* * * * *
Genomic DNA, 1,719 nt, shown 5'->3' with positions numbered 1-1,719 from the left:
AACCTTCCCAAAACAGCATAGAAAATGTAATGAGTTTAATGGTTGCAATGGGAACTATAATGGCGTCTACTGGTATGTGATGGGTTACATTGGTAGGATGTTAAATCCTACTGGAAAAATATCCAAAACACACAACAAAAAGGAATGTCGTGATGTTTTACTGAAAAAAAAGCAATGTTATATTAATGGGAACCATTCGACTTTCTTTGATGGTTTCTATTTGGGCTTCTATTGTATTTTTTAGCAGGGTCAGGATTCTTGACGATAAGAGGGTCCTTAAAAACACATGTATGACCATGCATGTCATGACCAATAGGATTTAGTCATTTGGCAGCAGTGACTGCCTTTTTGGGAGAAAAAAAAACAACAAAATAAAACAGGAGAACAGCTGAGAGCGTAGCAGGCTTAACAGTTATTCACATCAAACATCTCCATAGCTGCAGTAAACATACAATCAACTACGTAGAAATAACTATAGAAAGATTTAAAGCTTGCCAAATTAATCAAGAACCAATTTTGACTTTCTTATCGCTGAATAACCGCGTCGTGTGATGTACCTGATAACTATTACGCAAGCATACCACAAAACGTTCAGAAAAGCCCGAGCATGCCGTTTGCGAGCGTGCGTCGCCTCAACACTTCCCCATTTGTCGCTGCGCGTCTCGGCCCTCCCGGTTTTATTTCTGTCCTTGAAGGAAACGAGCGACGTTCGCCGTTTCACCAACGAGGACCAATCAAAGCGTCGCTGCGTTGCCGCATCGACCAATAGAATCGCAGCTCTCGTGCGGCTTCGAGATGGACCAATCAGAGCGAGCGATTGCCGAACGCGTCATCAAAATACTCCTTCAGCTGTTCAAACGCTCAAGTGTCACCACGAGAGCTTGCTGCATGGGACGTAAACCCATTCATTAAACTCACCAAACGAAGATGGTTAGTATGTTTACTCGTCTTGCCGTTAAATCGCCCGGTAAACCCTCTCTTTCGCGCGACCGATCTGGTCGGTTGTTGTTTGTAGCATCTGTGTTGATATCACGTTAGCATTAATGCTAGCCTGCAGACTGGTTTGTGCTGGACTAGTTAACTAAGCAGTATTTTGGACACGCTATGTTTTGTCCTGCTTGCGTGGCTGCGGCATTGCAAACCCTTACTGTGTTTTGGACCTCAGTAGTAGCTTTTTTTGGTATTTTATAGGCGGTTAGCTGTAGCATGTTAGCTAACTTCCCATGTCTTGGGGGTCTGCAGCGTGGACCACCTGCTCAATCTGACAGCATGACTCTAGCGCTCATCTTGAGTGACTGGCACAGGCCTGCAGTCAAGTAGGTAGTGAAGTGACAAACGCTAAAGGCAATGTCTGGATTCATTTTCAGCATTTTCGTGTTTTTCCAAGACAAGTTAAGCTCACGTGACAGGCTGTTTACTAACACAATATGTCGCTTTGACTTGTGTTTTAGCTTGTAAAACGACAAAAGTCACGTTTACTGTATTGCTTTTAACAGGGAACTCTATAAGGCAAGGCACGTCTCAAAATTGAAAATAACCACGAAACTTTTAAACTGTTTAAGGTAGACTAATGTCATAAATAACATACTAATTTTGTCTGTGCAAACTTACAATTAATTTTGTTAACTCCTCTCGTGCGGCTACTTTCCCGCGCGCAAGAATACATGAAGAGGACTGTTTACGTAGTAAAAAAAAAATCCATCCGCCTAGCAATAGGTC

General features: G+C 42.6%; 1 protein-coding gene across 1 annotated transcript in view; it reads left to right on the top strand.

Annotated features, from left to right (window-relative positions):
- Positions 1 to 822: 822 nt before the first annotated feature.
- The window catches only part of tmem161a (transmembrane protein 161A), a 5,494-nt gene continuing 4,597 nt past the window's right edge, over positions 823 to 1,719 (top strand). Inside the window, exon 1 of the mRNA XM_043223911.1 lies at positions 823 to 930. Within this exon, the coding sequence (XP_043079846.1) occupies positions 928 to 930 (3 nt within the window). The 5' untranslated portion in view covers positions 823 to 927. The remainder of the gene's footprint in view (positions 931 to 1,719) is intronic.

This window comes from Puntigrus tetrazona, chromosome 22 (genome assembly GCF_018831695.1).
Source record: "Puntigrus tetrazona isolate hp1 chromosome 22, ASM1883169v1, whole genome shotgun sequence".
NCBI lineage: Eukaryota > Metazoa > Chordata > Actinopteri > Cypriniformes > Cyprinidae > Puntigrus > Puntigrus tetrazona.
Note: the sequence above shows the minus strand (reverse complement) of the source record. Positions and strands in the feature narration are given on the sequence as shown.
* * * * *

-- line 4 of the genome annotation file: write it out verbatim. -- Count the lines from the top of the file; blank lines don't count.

Annotated features, from left to right (window-relative positions):